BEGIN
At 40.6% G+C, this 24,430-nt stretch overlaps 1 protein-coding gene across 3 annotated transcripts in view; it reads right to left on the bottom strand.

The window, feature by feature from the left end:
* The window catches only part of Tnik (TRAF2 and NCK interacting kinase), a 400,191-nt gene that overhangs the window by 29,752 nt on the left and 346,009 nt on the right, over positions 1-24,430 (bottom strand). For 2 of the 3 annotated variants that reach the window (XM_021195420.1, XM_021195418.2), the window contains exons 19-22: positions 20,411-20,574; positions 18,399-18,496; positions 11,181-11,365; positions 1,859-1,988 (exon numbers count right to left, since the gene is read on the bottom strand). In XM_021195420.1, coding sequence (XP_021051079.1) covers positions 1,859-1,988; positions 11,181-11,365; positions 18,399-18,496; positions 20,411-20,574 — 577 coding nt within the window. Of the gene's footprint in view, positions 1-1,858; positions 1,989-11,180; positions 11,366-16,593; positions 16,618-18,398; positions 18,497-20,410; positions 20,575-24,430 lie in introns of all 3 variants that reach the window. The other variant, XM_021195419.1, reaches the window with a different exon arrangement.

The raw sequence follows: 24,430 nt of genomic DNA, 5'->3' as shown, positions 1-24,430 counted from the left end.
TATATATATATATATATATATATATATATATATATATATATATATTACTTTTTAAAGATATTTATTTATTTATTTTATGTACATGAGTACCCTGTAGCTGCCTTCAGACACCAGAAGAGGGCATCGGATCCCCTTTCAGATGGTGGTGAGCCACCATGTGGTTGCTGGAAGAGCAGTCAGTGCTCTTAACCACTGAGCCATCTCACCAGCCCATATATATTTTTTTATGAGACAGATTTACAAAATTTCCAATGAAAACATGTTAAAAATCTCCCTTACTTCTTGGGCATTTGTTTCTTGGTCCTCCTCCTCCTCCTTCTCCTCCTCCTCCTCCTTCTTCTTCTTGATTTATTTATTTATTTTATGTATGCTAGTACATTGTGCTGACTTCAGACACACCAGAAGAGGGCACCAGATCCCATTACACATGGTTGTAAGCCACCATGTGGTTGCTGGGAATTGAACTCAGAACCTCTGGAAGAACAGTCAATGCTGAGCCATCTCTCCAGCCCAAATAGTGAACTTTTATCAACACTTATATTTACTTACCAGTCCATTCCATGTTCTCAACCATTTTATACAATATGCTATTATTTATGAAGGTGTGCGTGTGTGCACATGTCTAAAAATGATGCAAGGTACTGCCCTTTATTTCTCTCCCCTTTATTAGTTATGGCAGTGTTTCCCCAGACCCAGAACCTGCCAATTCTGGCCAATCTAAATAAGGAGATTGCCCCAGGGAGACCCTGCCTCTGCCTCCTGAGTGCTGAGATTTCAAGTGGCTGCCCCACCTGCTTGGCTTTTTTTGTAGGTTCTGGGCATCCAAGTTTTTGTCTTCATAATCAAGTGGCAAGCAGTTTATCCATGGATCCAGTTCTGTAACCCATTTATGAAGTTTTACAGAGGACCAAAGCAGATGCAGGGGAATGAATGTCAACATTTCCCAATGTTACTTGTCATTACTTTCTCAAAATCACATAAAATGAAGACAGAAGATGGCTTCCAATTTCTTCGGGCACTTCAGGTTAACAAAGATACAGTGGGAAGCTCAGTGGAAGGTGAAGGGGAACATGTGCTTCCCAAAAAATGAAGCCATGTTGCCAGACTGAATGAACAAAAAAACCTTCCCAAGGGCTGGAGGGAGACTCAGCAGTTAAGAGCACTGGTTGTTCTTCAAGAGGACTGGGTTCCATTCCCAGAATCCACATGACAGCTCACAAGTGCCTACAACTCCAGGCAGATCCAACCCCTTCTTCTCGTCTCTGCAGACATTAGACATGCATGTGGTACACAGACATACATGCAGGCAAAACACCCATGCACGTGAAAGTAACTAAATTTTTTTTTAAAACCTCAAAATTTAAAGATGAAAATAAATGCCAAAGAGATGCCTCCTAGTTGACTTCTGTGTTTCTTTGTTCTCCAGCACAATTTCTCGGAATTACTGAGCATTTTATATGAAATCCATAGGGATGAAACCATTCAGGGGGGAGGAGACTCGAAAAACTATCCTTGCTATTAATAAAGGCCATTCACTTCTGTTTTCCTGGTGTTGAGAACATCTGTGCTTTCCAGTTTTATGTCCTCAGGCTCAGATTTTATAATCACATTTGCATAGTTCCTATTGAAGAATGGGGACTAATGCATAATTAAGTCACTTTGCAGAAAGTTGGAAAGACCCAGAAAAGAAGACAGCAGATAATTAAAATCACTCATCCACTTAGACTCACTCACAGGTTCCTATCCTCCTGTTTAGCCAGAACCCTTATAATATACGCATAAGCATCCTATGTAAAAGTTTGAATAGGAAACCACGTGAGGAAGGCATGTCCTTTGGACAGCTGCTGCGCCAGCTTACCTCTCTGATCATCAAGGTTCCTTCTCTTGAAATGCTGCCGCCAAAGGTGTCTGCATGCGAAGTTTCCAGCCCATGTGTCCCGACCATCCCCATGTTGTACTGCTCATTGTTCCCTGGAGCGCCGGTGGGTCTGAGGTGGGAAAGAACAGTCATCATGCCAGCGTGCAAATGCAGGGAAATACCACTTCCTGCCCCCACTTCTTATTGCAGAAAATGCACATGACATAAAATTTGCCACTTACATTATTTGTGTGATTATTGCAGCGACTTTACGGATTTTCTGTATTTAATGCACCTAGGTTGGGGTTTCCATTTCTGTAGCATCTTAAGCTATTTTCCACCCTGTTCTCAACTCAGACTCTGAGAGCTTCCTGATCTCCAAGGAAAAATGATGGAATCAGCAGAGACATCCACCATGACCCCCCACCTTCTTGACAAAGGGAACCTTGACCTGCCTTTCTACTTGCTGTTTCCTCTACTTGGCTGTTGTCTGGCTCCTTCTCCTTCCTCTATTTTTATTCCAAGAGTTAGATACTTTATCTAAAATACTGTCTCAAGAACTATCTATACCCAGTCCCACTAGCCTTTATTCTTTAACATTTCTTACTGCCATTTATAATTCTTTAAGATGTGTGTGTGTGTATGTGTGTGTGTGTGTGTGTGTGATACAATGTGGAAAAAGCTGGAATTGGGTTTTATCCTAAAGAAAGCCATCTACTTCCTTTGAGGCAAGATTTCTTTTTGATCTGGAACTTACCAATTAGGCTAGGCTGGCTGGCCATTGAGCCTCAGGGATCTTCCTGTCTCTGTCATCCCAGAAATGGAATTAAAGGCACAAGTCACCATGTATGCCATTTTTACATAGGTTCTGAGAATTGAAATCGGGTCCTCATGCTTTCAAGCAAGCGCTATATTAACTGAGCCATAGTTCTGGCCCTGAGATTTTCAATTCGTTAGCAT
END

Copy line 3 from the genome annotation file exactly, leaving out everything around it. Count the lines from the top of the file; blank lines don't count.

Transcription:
* The window catches only part of Tnik (TRAF2 and NCK interacting kinase), a 400,191-nt gene that overhangs the window by 29,752 nt on the left and 346,009 nt on the right, over positions 1-24,430 (bottom strand). For 2 of the 3 annotated variants that reach the window (XM_021195420.1, XM_021195418.2), the window contains exons 19-22: positions 20,411-20,574; positions 18,399-18,496; positions 11,181-11,365; positions 1,859-1,988 (exon numbers count right to left, since the gene is read on the bottom strand). In XM_021195420.1, coding sequence (XP_021051079.1) covers positions 1,859-1,988; positions 11,181-11,365; positions 18,399-18,496; positions 20,411-20,574 — 577 coding nt within the window. Of the gene's footprint in view, positions 1-1,858; positions 1,989-11,180; positions 11,366-16,593; positions 16,618-18,398; positions 18,497-20,410; positions 20,575-24,430 lie in introns of all 3 variants that reach the window. The other variant, XM_021195419.1, reaches the window with a different exon arrangement.